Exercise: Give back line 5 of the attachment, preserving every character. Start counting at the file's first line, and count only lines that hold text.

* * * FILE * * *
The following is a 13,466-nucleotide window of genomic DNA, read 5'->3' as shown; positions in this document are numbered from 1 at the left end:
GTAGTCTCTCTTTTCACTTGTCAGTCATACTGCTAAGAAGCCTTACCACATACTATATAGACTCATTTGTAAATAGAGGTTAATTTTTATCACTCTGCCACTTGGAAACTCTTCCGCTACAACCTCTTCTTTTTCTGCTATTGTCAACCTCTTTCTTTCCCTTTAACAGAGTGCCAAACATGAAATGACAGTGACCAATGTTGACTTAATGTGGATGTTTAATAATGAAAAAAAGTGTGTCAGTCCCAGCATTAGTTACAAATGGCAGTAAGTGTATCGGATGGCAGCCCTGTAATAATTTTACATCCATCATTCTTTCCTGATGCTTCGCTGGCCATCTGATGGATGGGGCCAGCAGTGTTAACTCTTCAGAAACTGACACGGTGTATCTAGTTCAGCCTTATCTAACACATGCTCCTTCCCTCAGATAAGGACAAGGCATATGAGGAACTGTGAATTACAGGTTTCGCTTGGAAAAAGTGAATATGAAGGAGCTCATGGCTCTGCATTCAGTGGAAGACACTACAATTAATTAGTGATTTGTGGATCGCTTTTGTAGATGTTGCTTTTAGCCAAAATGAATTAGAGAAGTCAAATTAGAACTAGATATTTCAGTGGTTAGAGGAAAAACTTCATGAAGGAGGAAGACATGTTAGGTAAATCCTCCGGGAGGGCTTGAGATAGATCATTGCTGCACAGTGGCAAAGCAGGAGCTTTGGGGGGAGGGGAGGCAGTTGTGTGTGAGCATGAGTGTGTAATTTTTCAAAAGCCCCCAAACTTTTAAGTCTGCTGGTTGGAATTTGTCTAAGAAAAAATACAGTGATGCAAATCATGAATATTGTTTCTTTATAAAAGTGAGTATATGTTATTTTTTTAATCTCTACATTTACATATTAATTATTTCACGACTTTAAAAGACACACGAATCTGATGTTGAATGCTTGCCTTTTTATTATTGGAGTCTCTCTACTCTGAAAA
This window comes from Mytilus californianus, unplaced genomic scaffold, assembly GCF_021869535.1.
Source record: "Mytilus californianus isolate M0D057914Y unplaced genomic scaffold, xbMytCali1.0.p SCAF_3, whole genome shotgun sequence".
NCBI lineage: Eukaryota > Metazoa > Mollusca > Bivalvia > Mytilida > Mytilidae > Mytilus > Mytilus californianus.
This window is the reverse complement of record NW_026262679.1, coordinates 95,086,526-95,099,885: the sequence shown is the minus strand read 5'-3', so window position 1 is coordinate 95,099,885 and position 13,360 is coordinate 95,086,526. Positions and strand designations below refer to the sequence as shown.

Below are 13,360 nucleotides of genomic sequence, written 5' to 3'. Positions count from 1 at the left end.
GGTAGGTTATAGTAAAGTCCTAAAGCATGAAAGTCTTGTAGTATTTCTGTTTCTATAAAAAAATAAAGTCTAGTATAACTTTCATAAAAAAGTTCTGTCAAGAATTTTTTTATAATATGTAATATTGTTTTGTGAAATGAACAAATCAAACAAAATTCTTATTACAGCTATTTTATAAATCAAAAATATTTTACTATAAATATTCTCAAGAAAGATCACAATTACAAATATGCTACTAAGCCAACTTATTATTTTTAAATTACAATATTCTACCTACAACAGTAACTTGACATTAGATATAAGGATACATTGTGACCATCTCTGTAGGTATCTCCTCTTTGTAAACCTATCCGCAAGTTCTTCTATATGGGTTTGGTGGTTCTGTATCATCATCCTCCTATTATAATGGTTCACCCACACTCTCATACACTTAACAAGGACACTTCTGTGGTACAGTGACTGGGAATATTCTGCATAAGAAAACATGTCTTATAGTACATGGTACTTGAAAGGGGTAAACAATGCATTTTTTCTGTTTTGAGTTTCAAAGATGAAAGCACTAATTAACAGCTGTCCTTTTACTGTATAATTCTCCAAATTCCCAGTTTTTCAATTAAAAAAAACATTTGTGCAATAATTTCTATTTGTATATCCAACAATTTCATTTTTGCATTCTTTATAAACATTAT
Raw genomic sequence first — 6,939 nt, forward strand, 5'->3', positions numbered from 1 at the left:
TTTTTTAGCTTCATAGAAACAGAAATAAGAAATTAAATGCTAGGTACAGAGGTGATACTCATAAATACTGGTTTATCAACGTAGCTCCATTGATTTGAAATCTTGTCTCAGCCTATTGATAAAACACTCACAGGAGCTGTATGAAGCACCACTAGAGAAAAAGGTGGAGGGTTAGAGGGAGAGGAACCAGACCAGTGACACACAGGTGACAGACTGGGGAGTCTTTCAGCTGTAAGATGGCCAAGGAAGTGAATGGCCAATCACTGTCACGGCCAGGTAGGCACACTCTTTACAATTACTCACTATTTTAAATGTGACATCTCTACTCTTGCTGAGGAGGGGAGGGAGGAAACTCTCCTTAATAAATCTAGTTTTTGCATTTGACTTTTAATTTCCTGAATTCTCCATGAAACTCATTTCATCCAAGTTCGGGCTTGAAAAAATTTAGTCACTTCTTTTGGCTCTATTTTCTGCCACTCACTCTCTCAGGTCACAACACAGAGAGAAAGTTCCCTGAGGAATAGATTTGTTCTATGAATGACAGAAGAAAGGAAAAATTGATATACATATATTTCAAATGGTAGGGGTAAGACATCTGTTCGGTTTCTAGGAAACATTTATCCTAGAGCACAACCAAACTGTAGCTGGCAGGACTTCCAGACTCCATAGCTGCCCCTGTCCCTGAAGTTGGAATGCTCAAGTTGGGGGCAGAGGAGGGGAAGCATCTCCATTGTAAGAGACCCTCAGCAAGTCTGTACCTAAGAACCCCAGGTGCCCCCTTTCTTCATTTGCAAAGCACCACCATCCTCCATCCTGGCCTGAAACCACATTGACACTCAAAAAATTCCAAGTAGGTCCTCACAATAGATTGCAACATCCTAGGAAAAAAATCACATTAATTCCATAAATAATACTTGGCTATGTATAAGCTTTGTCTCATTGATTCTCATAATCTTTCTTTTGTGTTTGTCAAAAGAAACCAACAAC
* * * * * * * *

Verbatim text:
NCBI lineage: Eukaryota > Metazoa > Mollusca > Bivalvia > Mytilida > Mytilidae > Mytilus > Mytilus californianus.